Replicas of arch destroyed by Islamic State to go on show in London, New York

(London) - Giant replicas of an ancient arch in the Syrian city of Palmyra attacked by Islamic State jihadists will go on show in London and New York next year, organisers said Monday.

See Full Article

The full-size recreation of the arch from the 2,000-year-old Temple of Bel will reportedly made using the world's biggest 3D printer and put on display in London's Trafalgar Square and Times Square in New York in April.

IS seized Palmyra, a UNESCO World Heritage Site northeast of Damascus known as the "Pearl of the Desert", in May and beheaded its 82-year-old former antiquities chief three months later.

In September, satellite images confirmed that the Temple of Bel, the main temple at Palmyra, had been targeted by IS as part of a campaign to destroy pre-Islamic monuments, tombs and statues it considers idolatrous.

UN experts said the main building of the temple plus a row of columns had been destroyed.

Alexy Karenowska, director of technology at the Institute of Digital Archaeology in Oxford which is funding the reconstruction, confirmed a Times newspaper report that the replicas would be created for a special world heritage week.

"Reproductions/models of the structure, large and small, will be produced and installed around the world in schools, museums and prominent public spaces," Karenowska wrote in an email to AFP.

The institute's executive director, Roger Michel, was quoted in The Times as saying that the replicas standing 15 metres (50 feet) high were likely to be on temporary display.

"It is really a political statement, a call to action, to draw attention to what is happening in Syria and Iraq and now Libya," he added.

"We are saying to them, 'If you destroy something, we can rebuild it again.'

"The symbolic value of these sites is enormous -- we are restoring dignity to people."


Latest Canada & World News

  • Filipinos may be able to return to disputed shoal: Duterte

    World News CTV News
    MANILA, Philippines - Philippine President Rodrigo Duterte says Filipino fishermen may be able to return to the China-held Scarborough Shoal in a few days after he discussed the territorial rift with Chinese leaders during his trip to Beijing this past week. Source
  • 'Nasty woman': Trump insult adds to woes with female voters

    World News CTV News
    NEW YORK -- "Such a nasty woman." Like many people, 23-year-old Emily DiVito was multitasking while watching last week's presidential debate, with a little studying and a little Twitter-surfing. But when DiVito heard Donald Trump say those four words to Hillary Clinton, she shot up in her seat. Source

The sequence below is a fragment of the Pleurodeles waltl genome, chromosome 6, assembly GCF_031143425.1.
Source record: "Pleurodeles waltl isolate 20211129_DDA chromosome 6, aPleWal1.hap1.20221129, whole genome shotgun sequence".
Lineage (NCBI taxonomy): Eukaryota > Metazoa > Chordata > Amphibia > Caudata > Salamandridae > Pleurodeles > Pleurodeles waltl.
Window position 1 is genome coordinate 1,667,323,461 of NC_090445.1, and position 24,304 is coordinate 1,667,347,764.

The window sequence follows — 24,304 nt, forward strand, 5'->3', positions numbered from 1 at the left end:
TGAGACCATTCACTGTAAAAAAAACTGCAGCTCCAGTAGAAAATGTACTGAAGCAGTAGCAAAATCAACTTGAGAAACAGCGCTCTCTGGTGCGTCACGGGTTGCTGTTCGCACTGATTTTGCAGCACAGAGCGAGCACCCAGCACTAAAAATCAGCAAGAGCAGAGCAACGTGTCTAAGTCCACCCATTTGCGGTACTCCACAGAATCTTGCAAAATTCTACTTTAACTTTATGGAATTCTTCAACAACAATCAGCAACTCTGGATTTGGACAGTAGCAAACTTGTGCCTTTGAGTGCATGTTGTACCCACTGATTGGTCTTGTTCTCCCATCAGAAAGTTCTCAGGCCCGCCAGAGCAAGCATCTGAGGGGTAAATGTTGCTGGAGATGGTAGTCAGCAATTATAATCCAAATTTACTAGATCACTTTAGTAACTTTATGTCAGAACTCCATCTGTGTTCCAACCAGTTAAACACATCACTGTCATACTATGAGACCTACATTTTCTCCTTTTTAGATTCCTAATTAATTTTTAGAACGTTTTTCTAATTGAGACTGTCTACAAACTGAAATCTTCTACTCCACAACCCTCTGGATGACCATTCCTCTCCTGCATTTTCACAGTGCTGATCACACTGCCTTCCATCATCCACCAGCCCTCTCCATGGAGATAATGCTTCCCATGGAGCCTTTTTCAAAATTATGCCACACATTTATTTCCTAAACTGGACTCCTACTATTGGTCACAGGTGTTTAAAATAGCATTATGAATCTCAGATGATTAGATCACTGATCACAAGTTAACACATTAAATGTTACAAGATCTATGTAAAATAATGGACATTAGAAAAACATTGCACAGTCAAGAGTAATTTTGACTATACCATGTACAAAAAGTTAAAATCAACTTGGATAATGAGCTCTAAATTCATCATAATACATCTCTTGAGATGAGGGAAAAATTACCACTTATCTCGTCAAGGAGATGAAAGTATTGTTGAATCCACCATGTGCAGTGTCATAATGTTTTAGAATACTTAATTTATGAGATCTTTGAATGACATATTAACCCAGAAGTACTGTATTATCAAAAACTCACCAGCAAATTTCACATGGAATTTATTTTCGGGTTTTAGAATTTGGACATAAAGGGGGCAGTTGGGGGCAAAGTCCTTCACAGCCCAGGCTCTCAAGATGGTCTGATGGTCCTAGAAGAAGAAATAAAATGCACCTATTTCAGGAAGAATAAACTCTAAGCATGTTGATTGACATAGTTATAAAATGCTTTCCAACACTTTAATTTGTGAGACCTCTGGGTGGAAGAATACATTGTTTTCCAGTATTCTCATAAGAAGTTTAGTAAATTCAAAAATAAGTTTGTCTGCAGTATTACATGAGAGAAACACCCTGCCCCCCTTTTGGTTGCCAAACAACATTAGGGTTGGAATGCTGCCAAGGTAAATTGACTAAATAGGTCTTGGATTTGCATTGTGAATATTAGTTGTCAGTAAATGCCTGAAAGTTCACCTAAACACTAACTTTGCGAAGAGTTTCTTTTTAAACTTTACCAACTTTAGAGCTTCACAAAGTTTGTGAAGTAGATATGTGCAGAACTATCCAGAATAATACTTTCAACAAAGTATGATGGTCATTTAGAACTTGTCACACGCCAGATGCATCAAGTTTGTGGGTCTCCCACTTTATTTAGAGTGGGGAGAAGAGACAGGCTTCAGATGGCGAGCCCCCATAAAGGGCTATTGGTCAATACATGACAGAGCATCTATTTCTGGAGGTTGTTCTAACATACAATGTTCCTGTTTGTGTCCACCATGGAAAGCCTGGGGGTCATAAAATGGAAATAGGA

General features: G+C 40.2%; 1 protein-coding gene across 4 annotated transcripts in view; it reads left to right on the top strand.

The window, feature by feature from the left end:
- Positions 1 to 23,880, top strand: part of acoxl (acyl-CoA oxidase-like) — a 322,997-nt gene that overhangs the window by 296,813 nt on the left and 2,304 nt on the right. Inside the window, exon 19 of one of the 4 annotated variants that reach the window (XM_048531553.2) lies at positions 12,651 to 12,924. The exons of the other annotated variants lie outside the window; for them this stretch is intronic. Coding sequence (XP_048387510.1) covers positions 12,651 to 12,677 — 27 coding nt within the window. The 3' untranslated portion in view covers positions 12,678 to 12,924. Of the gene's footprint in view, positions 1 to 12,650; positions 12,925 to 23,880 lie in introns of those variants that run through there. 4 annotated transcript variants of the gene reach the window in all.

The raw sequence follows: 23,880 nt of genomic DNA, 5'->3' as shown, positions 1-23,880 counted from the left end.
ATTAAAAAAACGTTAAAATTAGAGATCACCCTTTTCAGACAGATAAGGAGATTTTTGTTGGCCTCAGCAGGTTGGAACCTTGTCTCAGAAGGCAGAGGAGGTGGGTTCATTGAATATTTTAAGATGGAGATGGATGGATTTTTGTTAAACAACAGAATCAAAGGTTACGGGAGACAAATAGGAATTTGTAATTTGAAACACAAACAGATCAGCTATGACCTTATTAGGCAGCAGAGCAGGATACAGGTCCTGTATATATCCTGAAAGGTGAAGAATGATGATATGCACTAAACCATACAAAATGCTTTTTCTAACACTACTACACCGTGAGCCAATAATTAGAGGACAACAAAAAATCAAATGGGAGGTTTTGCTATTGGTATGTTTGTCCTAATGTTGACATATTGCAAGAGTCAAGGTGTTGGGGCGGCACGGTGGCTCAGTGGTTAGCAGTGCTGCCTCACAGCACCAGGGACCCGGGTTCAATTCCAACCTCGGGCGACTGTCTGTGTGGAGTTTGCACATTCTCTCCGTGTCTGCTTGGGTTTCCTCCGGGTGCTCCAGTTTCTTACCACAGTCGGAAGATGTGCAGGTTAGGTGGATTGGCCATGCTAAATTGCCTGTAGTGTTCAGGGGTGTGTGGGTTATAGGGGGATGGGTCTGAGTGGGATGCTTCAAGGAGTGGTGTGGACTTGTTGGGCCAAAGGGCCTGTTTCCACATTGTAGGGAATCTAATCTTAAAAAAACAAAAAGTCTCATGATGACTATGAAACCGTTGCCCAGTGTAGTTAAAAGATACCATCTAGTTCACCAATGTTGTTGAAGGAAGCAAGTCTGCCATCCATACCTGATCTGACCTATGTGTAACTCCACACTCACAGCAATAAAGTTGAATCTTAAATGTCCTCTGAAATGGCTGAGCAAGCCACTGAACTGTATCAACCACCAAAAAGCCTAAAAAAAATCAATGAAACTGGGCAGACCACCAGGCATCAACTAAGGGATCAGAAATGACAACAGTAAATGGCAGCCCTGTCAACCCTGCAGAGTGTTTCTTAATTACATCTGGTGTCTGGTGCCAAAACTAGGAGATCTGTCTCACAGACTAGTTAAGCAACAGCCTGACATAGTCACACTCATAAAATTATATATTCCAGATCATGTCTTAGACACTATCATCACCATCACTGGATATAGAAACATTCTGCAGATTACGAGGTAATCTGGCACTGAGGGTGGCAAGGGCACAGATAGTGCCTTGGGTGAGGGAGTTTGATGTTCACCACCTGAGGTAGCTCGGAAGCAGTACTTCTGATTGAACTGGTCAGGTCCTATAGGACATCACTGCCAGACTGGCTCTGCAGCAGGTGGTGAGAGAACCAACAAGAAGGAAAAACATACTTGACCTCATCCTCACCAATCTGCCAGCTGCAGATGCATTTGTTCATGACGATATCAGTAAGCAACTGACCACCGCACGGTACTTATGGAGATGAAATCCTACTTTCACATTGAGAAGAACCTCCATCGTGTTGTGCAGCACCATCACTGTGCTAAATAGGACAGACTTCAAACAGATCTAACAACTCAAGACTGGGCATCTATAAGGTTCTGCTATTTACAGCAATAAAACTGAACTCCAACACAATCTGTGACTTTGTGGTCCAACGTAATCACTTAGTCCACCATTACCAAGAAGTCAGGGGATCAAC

• Iraqis launch new offensive northeast of Mosul

    World News CTV News
    KHAZER, Iraq -- Iraqi and Kurdish forces launched a new offensive Sunday on a town near Mosul as part of a massive operation aimed at retaking the country's second largest city from the Islamic State group. Source
  • What Chanie Wenjack's sister wants from Gord Downie's Secret Path

    Canada News CBC News
    Fifty years after Chanie Wenjack's tragic death while running away from residential school, his sister says it's time every First Nation had its own school. The story of the 12-year-old boy who froze to death beside the railway tracks while trying to walk 600 kilometres home is getting a very public retelling through Gord Downie's multi-media project, Secret Path. Source
  • Syrian rebels warn civilians in Aleppo about attack

    World News CTV News
    BEIRUT -- A leading northern Syrian rebel coalition warned civilians in Aleppo to stay away from government positions around the contested city early Sunday as rebels and pro-government forces clashed along the city's outskirts. Fighting broke out along the city's southern neighbourhoods and countryside and its central districts after a cease-fire to allow rebels and civilians to evacuate the city's eastern quarters expired Saturday night. Source
  • Suicide suspected after series of explosions leaves 1 dead in Japan

    World News CTV News
    TOKYO -- Two apparent explosions hit the Japanese city of Utsunomiya back-to-back Sunday, killing one person and injuring three others in what police are viewing as a possible suicide. Japanese media reports suggest that the victim, believed to be a 72-year-old former military officer, may have set his house on fire, blown up his car in a public parking lot and then blown himself up in a nearby park. Source
  • Iraqi parliament bans alcohol

    World News CTV News
    BAGHDAD -- Iraq's parliament has passed a law forbidding the import, production or selling of alcoholic beverages. The bill, passed late Saturday, imposes a fine of up to 25 million Iraqi dinars, or $21,000, for anyone violating the ban. Source
  • Cemetery crash landing: Pilot injured, no deaths in Alta. incident

    Canada News CTV News
    MEDICINE HAT, Alta. -- A small plane crash landed in a cemetery in Medicine Hat, Alta. Saturday night. Sgt. Jeff Wieschorster of the Medicine Hat Police Service said the pilot -- a 64-year-old local man -- suffered serious, but non life-threatening injuries. Source
  • No winner in $13M Lotto 649 draw

    Canada News CTV News
    TORONTO - No winning ticket was sold for Saturday night's $13 million Lotto 649 jackpot. However, the guaranteed $1 million prize went to a ticket holder in Quebec. The jackpot for the next Lotto 649 draw on Oct. Source
  • Japanese pensioner blows himself up in park, injures 3 others

    World News CBC News
    A 72-year-old retired soldier blew himself up in a park in the Japanese city of Utsunomiya, killing himself and injuring three other people in an apparent suicide, state broadcaster NHK reported. A second explosion, separate from the blast that killed the former Self Defence Force member, caused a fire in a nearby parking lot, while the man's home eight kilometres from the park burnt to the ground, the report said. Source